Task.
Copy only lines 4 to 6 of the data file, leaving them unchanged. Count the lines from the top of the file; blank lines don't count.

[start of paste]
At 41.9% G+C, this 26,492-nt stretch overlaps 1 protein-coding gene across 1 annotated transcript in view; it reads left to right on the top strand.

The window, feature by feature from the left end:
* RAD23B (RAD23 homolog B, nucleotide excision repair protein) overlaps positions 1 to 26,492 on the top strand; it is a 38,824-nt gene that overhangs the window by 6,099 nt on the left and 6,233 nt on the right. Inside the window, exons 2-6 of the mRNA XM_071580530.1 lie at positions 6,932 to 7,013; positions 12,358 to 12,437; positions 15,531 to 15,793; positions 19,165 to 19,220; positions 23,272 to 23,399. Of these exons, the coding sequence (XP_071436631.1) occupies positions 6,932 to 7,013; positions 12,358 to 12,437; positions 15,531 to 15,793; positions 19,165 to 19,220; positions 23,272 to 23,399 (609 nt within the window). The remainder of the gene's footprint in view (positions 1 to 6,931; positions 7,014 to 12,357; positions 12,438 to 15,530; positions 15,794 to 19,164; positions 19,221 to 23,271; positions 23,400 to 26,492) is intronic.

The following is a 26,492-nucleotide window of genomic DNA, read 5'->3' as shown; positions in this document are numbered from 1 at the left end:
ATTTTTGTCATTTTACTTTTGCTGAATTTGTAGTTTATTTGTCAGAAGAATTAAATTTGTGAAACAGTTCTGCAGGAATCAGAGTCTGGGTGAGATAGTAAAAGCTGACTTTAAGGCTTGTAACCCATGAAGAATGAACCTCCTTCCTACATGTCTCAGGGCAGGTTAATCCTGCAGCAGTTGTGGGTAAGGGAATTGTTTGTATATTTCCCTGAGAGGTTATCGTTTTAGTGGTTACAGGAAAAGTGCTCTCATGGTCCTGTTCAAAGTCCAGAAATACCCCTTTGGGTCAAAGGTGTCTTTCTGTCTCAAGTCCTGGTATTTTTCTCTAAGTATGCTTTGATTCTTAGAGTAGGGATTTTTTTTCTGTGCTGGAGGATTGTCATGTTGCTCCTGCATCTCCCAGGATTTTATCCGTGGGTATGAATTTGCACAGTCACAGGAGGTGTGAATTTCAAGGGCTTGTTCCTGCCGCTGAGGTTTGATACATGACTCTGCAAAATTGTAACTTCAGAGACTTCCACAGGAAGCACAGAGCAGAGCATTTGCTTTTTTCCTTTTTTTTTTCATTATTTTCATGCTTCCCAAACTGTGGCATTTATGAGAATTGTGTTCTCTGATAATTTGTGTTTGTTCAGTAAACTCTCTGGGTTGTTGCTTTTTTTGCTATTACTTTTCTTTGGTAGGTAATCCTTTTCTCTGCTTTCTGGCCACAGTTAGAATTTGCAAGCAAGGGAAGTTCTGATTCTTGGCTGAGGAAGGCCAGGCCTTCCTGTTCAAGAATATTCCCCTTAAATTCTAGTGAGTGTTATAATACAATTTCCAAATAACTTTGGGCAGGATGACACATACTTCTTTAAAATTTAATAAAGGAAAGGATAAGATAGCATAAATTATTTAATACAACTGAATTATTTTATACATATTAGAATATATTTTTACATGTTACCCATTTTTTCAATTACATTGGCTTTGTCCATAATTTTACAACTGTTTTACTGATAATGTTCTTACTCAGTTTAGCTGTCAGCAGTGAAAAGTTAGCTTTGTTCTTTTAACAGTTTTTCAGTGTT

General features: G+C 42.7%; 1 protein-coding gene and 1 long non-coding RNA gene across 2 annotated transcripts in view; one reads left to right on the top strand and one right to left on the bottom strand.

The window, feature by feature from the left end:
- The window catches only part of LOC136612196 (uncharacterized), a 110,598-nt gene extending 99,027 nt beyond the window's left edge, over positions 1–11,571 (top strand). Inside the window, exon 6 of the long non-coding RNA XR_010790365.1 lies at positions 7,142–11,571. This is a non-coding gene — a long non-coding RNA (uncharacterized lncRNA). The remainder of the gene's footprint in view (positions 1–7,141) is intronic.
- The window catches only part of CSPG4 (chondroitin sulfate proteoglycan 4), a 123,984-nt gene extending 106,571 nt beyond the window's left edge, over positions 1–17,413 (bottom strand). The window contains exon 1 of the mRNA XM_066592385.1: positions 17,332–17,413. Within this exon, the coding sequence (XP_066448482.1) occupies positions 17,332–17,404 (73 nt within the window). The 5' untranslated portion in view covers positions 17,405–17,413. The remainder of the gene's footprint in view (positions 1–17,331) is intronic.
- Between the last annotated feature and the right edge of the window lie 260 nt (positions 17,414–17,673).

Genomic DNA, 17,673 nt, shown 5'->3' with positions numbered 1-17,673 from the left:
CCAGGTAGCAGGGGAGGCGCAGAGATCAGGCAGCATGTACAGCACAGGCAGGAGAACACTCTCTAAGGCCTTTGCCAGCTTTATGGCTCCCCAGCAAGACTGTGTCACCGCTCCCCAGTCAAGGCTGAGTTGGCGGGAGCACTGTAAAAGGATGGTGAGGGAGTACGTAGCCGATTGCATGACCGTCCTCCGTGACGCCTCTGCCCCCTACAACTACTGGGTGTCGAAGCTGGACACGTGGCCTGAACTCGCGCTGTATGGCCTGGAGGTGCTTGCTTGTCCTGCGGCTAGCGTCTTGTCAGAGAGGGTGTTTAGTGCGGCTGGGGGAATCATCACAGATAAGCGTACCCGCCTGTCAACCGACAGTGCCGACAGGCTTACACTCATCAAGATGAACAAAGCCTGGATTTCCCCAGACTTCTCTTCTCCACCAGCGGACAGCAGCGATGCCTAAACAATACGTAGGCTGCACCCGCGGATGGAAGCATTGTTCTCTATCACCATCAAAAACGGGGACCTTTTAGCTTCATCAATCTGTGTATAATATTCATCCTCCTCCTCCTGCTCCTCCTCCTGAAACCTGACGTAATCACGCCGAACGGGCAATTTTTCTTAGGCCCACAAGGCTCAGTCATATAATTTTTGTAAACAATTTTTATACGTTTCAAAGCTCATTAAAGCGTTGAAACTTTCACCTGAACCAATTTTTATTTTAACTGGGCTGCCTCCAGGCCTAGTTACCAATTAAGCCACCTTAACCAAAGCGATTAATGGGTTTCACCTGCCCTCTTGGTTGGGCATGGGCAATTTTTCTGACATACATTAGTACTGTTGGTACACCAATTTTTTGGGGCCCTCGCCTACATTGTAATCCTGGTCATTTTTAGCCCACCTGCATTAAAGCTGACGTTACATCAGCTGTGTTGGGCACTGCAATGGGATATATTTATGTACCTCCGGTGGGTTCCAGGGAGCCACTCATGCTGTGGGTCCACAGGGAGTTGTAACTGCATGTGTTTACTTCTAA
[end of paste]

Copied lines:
The following is a 26,492-nucleotide window of genomic DNA, read 5'->3' as shown; positions in this document are numbered from 1 at the left end:
ATTTTTGTCATTTTACTTTTGCTGAATTTGTAGTTTATTTGTCAGAAGAATTAAATTTGTGAAACAGTTCTGCAGGAATCAGAGTCTGGGTGAGATAGTAAAAGCTGACTTTAAGGCTTGTAACCCATGAAGAATGAACCTCCTTCCTACATGTCTCAGGGCAGGTTAATCCTGCAGCAGTTGTGGGTAAGGGAATTGTTTGTATATTTCCCTGAGAGGTTATCGTTTTAGTGGTTACAGGAAAAGTGCTCTCATGGTCCTGTTCAAAGTCCAGAAATACCCCTTTGGGTCAAAGGTGTCTTTCTGTCTCAAGTCCTGGTATTTTTCTCTAAGTATGCTTTGATTCTTAGAGTAGGGATTTTTTTTCTGTGCTGGAGGATTGTCATGTTGCTCCTGCATCTCCCAGGATTTTATCCGTGGGTATGAATTTGCACAGTCACAGGAGGTGTGAATTTCAAGGGCTTGTTCCTGCCGCTGAGGTTTGATACATGACTCTGCAAAATTGTAACTTCAGAGACTTCCACAGGAAGCACAGAGCAGAGCATTTGCTTTTTTCCTTTTTTTTTTCATTATTTTCATGCTTCCCAAACTGTGGCATTTATGAGAATTGTGTTCTCTGATAATTTGTGTTTGTTCAGTAAACTCTCTGGGTTGTTGCTTTTTTTGCTATTACTTTTCTTTGGTAGGTAATCCTTTTCTCTGCTTTCTGGCCACAGTTAGAATTTGCAAGCAAGGGAAGTTCTGATTCTTGGCTGAGGAAGGCCAGGCCTTCCTGTTCAAGAATATTCCCCTTAAATTCTAGTGAGTGTTATAATACAATTTCCAAATAACTTTGGGCAGGATGACACATACTTCTTTAAAATTTAATAAAGGAAAGGATAAGATAGCATAAATTATTTAATACAACTGAATTATTTTATACATATTAGAATATATTTTTACATGTTACCCATTTTTTCAATTACATTGGCTTTGTCCATAATTTTACAACTGTTTTACTGATAATGTTCTTACTCAGTTTAGCTGTCAGCAGTGAAAAGTTAGCTTTGTTCTTTTAACAGTTTTTCAGTGTT

General features: G+C 42.7%; 1 protein-coding gene and 1 long non-coding RNA gene across 2 annotated transcripts in view; one reads left to right on the top strand and one right to left on the bottom strand.